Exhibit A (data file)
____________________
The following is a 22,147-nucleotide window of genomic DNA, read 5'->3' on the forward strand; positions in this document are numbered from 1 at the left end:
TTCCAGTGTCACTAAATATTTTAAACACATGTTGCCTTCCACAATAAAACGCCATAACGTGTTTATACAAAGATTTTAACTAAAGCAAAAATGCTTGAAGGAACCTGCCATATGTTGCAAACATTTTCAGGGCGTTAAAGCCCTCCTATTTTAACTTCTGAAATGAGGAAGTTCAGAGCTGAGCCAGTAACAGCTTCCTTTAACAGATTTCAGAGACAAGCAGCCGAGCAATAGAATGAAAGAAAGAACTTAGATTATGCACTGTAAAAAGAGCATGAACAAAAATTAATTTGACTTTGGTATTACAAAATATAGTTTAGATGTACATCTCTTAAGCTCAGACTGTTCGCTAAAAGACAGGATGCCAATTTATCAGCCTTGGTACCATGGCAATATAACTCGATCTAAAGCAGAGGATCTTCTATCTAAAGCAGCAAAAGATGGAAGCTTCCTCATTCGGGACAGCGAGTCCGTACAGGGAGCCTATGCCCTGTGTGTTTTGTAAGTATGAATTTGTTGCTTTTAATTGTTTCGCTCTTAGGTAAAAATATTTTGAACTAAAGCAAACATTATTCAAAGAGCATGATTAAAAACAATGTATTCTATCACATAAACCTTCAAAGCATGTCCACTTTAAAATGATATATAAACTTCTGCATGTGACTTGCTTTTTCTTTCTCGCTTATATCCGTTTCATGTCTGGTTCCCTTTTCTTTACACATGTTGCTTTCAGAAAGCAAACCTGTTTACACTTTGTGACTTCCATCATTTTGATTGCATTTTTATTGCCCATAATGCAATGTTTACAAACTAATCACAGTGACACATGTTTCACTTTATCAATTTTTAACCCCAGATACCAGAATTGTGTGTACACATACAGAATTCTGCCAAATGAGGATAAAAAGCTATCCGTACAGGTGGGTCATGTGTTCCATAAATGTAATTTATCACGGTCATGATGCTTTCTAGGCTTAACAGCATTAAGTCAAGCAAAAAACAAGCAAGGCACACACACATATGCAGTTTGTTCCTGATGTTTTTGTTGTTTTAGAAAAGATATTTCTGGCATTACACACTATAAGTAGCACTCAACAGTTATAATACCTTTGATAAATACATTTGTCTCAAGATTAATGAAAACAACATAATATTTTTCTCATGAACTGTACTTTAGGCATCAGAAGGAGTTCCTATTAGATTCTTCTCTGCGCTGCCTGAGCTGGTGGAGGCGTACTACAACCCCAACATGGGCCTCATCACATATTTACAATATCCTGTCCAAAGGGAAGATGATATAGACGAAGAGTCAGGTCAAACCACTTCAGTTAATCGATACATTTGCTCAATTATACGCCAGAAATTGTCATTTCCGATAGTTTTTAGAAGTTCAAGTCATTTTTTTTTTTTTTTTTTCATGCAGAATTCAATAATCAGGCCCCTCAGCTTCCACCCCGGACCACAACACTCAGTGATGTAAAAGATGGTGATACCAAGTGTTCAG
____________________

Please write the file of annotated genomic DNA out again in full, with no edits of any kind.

The following is a 22,147-nucleotide window of genomic DNA, read 5'->3' on the forward strand; positions in this document are numbered from 1 at the left end:
TTCCAGTGTCACTAAATATTTTAAACACATGTTGCCTTCCACAATAAAACGCCATAACGTGTTTATACAAAGATTTTAACTAAAGCAAAAATGCTTGAAGGAACCTGCCATATGTTGCAAACATTTTCAGGGCGTTAAAGCCCTCCTATTTTAACTTCTGAAATGAGGAAGTTCAGAGCTGAGCCAGTAACAGCTTCCTTTAACAGATTTCAGAGACAAGCAGCCGAGCAATAGAATGAAAGAAAGAACTTAGATTATGCACTGTAAAAAGAGCATGAACAAAAATTAATTTGACTTTGGTATTACAAAATATAGTTTAGATGTACATCTCTTAAGCTCAGACTGTTCGCTAAAAGACAGGATGCCAATTTATCAGCCTTGGTACCATGGCAATATAACTCGATCTAAAGCAGAGGATCTTCTATCTAAAGCAGCAAAAGATGGAAGCTTCCTCATTCGGGACAGCGAGTCCGTACAGGGAGCCTATGCCCTGTGTGTTTTGTAAGTATGAATTTGTTGCTTTTAATTGTTTCGCTCTTAGGTAAAAATATTTTGAACTAAAGCAAACATTATTCAAAGAGCATGATTAAAAACAATGTATTCTATCACATAAACCTTCAAAGCATGTCCACTTTAAAATGATATATAAACTTCTGCATGTGACTTGCTTTTTCTTTCTCGCTTATATCCGTTTCATGTCTGGTTCCCTTTTCTTTACACATGTTGCTTTCAGAAAGCAAACCTGTTTACACTTTGTGACTTCCATCATTTTGATTGCATTTTTATTGCCCATAATGCAATGTTTACAAACTAATCACAGTGACACATGTTTCACTTTATCAATTTTTAACCCCAGATACCAGAATTGTGTGTACACATACAGAATTCTGCCAAATGAGGATAAAAAGCTATCCGTACAGGTGGGTCATGTGTTCCATAAATGTAATTTATCACGGTCATGATGCTTTCTAGGCTTAACAGCATTAAGTCAAGCAAAAAACAAGCAAGGCACACACACATATGCAGTTTGTTCCTGATGTTTTTGTTGTTTTAGAAAAGATATTTCTGGCATTACACACTATAAGTAGCACTCAACAGTTATAATACCTTTGATAAATACATTTGTCTCAAGATTAATGAAAACAACATAATATTTTTCTCATGAACTGTACTTTAGGCATCAGAAGGAGTTCCTATTAGATTCTTCTCTGCGCTGCCTGAGCTGGTGGAGGCGTACTACAACCCCAACATGGGCCTCATCACATATTTACAATATCCTGTCCAAAGGGAAGATGATATAGACGAAGAGTCAGGTCAAACCACTTCAGTTAATCGATACATTTGCTCAATTATACGCCAGAAATTGTCATTTCCGATAGTTTTTAGAAGTTCAAGTCATTTTTTTTTTTTTTTTTTCATGCAGAATTCAATAATCAGGCCCCTCAGCTTCCACCCCGGACCACAACACTCAGTGATGTAAAAGATGGTGATACCAAGTGTTCAG